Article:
A Fish Tale

Little did I know when Dylan woke up crying this morning at 4am and simply said, “I want to be awake,” that my day would involve the complicated task of trying saving a life.  When the sun finally rose and the coffee pot was empty, I walked into the boys’ room and discovered Oscar, our unusually large and majestic goldfish, floating at the top of the fish tank with a bloated belly and gasping for oxygen. 

I’m not a fish person.  My sister and I had goldfish when we were kids.  We probably started with at least a half dozen of them, and they died one after the other.  I remember the day that began with the last two fish alive and ended with one.  I was so annoyed that I flushed them both. I’m not a sociopath.  I just got tired of coming home every day to a dead pet.  (Please keep in mind I was a child.  I would definitely make a better decision if the same situation were repeated.  I promise.)

Don’t worry, Mike takes care of ourfish.  I keep my distance, except for feeding them when Mike is away. Besides Oscar, we have an algae eater named Al.  We had two smaller goldfish that we called The Twins, but they died about a week ago from symptoms similar to Oscar’s (not a good sign for Oscar).  Of course, Mike is in New York this week, so when I saw Oscar floating, I knew I was going to have to be the one to save him…or at least try.

It’s just a fish, right?  I agree, but Mike feels differently.  When I texted him about Oscar thismorning, his response was “Oh God” and then “I failed them.”  When The Twins died, Mike suggested that maybe they got sick because we never gave them proper names.  (His intensity and remorse remind me of another emotional creature in our family!)  I knew I had to do something, but first I had to take Dylan to school and Riley to his two and a half year wellness check-up.  That’s where I discovered another life that needed to be saved.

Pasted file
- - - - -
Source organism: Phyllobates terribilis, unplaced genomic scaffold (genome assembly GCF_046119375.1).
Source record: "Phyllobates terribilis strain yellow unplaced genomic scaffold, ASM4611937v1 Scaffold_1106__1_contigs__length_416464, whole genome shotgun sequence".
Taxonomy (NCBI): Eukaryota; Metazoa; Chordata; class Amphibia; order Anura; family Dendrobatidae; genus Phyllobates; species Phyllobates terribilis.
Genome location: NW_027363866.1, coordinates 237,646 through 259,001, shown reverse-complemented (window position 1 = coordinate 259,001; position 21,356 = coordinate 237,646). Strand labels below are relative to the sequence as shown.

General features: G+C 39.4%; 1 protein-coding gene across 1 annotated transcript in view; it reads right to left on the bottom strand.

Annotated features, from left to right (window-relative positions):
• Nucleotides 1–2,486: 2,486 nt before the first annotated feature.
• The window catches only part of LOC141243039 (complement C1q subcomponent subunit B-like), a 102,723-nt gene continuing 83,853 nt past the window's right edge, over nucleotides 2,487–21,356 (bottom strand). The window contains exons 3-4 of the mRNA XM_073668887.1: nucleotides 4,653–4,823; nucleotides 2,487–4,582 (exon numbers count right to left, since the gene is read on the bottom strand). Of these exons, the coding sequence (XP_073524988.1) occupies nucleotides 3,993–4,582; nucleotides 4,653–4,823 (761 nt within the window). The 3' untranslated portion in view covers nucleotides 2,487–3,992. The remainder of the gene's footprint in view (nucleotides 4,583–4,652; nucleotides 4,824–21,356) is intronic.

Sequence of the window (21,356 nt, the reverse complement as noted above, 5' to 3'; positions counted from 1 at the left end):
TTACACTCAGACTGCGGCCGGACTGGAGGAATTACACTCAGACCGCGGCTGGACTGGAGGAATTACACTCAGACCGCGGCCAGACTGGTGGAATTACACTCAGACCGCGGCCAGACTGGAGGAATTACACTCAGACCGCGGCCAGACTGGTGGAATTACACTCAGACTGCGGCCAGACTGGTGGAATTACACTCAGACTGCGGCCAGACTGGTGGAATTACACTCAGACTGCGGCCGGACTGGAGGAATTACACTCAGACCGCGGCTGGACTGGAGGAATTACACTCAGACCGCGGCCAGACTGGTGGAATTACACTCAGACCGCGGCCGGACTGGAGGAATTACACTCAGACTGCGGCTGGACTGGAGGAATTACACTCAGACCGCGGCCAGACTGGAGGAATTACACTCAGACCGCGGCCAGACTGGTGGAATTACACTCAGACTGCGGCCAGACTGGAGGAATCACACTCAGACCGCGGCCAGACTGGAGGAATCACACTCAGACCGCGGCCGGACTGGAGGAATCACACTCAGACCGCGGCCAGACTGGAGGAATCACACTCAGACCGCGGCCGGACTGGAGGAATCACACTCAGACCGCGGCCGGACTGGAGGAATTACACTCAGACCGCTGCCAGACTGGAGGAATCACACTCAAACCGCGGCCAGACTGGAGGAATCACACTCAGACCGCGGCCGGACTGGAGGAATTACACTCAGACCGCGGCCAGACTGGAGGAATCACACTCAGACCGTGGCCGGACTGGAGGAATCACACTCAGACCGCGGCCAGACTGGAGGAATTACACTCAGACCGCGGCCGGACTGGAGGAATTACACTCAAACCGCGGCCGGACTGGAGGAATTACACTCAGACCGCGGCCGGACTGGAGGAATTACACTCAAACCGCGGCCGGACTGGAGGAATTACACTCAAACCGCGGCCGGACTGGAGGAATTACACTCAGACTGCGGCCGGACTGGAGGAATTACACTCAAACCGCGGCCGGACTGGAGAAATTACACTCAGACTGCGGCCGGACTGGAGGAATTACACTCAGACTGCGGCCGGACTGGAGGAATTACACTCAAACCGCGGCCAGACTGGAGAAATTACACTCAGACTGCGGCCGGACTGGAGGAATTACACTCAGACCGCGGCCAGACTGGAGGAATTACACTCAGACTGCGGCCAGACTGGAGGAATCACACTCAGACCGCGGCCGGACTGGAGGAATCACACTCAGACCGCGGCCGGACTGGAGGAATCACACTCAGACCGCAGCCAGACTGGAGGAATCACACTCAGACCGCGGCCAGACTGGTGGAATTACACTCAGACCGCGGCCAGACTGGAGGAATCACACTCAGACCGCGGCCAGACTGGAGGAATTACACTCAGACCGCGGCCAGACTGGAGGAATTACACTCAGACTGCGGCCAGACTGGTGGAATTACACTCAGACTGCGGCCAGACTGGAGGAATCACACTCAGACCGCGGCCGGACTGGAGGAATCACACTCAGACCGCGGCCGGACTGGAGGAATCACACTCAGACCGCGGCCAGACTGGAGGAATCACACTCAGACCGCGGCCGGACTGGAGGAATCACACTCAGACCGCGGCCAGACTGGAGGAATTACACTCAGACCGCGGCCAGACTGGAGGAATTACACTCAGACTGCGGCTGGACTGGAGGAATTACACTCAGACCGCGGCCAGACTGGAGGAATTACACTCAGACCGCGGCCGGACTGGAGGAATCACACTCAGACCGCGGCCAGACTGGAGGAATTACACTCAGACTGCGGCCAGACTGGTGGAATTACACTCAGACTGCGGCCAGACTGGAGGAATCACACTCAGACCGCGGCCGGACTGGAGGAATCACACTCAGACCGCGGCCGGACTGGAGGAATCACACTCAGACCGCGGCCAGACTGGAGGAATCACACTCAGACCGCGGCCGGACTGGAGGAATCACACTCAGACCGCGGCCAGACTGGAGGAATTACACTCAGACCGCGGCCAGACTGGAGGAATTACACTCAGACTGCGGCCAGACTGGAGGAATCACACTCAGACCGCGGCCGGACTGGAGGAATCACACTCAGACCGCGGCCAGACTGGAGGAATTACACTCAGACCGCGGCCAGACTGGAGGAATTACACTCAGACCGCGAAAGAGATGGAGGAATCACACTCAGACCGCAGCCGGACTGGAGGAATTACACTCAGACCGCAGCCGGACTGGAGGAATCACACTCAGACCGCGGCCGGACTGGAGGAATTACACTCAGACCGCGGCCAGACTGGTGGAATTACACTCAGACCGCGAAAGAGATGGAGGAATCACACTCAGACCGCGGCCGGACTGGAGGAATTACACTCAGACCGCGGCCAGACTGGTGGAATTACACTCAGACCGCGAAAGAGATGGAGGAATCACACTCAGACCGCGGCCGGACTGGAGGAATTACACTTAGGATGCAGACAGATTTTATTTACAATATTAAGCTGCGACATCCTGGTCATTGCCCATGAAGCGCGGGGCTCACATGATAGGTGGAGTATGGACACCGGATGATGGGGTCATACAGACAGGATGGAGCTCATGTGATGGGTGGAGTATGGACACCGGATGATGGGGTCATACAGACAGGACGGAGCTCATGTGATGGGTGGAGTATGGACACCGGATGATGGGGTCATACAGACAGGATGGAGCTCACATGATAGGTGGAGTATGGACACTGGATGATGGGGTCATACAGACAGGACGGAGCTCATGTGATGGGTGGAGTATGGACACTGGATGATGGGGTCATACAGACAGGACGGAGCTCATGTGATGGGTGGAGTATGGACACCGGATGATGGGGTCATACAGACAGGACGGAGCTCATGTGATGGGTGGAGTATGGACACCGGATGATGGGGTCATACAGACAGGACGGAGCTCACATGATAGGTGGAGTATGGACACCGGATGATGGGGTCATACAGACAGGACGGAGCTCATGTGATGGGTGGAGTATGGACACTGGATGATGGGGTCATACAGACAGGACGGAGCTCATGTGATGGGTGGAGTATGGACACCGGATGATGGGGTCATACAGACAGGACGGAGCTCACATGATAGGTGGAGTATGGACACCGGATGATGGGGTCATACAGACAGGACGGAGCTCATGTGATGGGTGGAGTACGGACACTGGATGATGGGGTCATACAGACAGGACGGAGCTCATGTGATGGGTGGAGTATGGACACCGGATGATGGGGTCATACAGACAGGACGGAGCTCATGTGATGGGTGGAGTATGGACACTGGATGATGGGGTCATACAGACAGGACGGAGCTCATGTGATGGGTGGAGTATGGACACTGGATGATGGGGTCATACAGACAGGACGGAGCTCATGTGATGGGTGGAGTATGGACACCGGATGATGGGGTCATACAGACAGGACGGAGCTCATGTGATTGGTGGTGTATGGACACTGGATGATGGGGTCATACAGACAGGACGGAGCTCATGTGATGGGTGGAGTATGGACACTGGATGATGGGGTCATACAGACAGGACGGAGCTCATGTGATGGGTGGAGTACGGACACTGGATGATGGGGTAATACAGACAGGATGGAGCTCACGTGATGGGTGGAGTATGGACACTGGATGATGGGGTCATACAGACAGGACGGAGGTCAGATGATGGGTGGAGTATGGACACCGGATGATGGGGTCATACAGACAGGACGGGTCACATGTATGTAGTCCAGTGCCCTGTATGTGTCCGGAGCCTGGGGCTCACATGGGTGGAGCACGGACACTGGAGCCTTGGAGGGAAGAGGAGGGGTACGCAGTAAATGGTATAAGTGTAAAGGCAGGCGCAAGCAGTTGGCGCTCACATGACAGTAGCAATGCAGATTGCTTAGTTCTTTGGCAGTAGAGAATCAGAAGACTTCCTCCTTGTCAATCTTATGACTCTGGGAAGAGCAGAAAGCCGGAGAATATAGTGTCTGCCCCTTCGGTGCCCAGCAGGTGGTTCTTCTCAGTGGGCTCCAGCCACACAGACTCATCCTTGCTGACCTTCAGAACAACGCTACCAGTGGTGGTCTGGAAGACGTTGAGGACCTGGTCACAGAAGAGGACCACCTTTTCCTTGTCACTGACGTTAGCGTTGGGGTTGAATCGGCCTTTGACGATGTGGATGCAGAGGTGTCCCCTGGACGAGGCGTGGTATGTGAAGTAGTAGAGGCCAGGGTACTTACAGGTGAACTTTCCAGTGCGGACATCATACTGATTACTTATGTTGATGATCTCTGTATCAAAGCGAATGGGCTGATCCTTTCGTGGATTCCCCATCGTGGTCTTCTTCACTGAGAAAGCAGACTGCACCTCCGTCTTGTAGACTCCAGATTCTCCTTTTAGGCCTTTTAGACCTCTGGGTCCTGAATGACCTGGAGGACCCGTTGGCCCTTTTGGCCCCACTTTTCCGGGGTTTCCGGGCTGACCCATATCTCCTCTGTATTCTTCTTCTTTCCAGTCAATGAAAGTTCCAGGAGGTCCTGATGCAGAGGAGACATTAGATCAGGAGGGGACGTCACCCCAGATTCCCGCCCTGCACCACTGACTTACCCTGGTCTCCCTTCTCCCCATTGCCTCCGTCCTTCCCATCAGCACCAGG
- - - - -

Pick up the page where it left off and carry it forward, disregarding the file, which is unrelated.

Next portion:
In the waiting room of our pediatrician’s office, I watched a mother (I’m assuming it was mom) pour soda into her son’s sippy cup.  The boy was younger than Riley.  A while later, she spanked him for not sitting down.  How could a parent feed their baby soda?  How could they expect the child to sit still after drinking a sippy cup full of sugar?  I’m not suggesting people have to shop at Whole Foods, but the last time I checked, water was free.  I saw this little boy’s junk food-filled life (and his mom’s) flash before me and I wanted to cry.  

After I brought Riley back to school, I sped home to deal with Oscar. On Mike’s advice, I called the specialty fish store.  They told me to bring a water sample to the store where the fish guy told me the nitrates were through the roof, the pHwas horrible, there was hardly any oxygen in the water and Oscar had “fishbloat.”  None of this was good news.

It might have been too late, but I raced home with five gallons of fresh tank water (not free, by the way…it cost$12.99) and some medicine to drop in the tank once I replaced the bad waterwith the good.  

It’s been a few hours and Oscaris still struggling, but he did eat some fish food for dinner.  A good sign, I think.  I just hope he makes it until Friday so Mike can say goodbye.  I’m exhausted and cranky, and I can’t stop thinking aboutthe little boy at the doctor’s office, but at least I can feel good about what I did to (try to) save Oscar today.  

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Filed under pediatrician, pets

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